An Evening of American Song: “And If the Song Be Worth a Smile”An Evening of American Song:
“And If the Song Be Worth a Smile”
Lisa Delan, soprano
Kristin Pankonin, piano
Matt Haimovitz, cello
The Allen Room, Frederick P. Rose Hall, Jazz at Lincoln Center
May 21, 2010, New York, NY
This concert of songs by six living American composers was presented by PentaTone Classics to celebrate its release of Lisa Delan’s recording of the program, also entitled “And if the Song be Worth a Smile.” Three of the composers – Gordon Getty, David Garner, and Luna Pearl Woolf – were present; Woolf’s cycle was written for Ms. Delan and her pianist, Kristin Pankonin, whose empathetic support contributed greatly to the evening’s success.
Of the Three Folk Songs arranged by Jake Heggie (b. 1961), two were plaintive, one was cheeky and chattering. The accompaniments underlined the melodies’ mood and character, but were often too elaborate. “Cabaret Songs” by William Bolcom (b. 1938), on texts by Arnold Weinstein, evoked sensuousness, inebriation, and yearning.
“Odas de Todo Mundo” (“Odes for Everyone”) by Luna Pearl Woolf (1973), to poems by Pablo Neruda and sung in Spanish, were commissioned by Ms. Delan. The music mirrored the mercurial changes of the poetry – Latin dance rhythms, descriptions of nature and the human condition – and ended in a blaze of exuberance. The performers were joined by the composer’s husband, cellist Matt Haimovitz, renowned for his masterful playing and his multi-faceted career. Once a famously talented prodigy, he is now a versatile, communicative artist; in a demanding part tailored to his virtuosity and beautiful tone, he added intense, compelling power to the performance.
Three Cabaret Songs by Corigliano (b. 1938) to poems by Mark Adamo poked fun at various aspects of the musical experience, punning on the atonalists’ tone-rows, parodying the latest electronic recording device, lampooning the transformation of the friendly neighborhood record store into an impersonal coffee-bar. The songs sounded less “cabaret”-influenced than Bolcom’s, but, like much of Corigliano’s music, bore traces of many other styles. Though Mss. Delan and Pankonin had performed the songs separately, this was the complete set’s premiere.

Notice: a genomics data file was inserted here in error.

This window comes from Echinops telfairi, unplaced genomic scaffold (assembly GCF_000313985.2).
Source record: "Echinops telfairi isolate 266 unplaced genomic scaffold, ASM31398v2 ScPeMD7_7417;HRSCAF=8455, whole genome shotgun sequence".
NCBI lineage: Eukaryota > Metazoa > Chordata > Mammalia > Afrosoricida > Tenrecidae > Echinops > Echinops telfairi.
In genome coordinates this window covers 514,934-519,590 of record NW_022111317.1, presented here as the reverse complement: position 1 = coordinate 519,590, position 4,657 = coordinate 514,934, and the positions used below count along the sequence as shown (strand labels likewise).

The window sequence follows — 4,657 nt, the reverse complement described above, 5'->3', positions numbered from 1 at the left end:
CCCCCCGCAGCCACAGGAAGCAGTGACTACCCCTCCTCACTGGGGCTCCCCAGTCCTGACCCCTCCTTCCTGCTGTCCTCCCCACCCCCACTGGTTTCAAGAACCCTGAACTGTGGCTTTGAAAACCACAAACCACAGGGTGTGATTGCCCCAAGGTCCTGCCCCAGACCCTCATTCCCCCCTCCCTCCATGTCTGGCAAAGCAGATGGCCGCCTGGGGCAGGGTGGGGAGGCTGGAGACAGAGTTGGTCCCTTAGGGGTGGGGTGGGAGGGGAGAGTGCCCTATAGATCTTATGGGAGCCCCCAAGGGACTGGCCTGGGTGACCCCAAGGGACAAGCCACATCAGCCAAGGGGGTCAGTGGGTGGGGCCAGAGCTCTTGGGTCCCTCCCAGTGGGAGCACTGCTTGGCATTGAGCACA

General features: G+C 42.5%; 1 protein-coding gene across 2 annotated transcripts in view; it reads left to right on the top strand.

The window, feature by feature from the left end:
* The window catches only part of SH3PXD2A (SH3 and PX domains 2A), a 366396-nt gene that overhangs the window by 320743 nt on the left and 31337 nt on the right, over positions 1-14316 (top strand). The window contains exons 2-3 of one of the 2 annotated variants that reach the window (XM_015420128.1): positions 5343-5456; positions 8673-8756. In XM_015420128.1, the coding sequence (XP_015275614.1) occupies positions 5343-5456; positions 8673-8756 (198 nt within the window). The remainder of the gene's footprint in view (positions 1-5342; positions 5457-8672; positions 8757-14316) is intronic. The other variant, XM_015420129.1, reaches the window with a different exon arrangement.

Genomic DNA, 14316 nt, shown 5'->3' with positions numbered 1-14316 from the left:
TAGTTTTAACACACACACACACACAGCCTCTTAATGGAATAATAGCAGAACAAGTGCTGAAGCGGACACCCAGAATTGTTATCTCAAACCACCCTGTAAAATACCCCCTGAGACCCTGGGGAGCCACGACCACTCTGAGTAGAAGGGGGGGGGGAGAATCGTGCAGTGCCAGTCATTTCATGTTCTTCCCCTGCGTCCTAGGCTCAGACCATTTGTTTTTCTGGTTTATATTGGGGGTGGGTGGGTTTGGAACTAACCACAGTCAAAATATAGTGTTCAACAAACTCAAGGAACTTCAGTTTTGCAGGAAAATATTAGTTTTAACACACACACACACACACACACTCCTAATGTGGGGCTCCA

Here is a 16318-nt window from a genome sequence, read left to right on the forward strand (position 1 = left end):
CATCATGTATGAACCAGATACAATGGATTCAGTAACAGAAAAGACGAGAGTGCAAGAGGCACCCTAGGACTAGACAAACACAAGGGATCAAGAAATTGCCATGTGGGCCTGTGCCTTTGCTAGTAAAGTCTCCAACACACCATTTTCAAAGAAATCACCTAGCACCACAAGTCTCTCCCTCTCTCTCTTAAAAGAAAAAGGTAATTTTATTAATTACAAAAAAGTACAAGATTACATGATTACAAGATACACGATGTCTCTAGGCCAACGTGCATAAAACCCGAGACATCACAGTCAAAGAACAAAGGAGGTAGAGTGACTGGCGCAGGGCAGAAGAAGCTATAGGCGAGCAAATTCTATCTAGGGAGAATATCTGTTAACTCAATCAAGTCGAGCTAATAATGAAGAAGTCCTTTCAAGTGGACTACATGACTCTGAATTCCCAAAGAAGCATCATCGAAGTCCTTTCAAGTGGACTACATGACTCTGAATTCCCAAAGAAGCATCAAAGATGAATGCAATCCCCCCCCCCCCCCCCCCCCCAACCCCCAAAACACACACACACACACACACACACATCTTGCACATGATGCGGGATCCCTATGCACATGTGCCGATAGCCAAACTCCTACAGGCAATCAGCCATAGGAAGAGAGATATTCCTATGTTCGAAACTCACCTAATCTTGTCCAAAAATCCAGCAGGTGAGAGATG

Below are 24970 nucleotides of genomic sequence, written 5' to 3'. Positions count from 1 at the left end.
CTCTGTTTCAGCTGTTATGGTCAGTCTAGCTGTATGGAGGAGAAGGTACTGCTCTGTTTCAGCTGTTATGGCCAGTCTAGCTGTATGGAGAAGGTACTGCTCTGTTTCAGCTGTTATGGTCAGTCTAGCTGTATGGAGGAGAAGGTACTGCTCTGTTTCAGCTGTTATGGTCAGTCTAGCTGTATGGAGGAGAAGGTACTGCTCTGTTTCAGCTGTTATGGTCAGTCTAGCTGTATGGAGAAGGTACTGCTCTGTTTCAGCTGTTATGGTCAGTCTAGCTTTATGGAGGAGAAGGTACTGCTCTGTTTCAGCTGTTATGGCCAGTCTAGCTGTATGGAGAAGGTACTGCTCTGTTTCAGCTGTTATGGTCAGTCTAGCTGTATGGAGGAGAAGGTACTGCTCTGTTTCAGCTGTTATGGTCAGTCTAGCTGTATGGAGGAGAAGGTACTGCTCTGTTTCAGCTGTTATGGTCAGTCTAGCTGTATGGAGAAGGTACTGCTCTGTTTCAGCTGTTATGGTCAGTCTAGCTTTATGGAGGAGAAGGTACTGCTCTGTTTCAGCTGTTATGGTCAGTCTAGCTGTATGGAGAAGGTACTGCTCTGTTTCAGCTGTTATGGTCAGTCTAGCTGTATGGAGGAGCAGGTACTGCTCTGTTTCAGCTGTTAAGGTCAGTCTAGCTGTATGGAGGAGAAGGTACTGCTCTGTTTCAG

Getty (b. 1933) wrote his own poetry for his three-song cycle, “Poor Peter:” a pensive love song, a rollicking dance with surprising, quirky rhythms, and a mournful, pleading ballad sung by an old beggar (recalling the blind “Harpist” of Goethe and Schubert). Words and music mimicked the style of Merrie Olde England, with words like “easterly” and “southerly.” The program’s title is taken from the third song.
The seven-song cycle “Phenomenal Woman” by Garner (1954) incorporated jazz, blues, rock and cabaret styles. The proudly feminist poems by Maya Angelou ranged from defiance, protest, and tongue-in-cheek self-promotion to religious fervor and resignation.
Lisa Delan has made these songs entirely her own, textually and musically. Her voice encompasses a wide range and she can color and inflect it for mood and expression. Her excellent diction was especially important in the humorous songs. She used “light” amplification to reflect the sound back to the performers; this made it difficult to fully judge the quality of her voice, and probably caused some shrillness in the topmost register and some imbalance with the instruments. She was most persuasive in the slow, lyrical, pensive songs; the fast, skittish ones seemed least suited to her voice and stage presence.
The audience’s warm response proved that all the songs were worth a smile, so Mr. Haimovitz returned for an encore: Ms. Woolf’s trio arrangement of Getty’s “The Going from a World We Know.”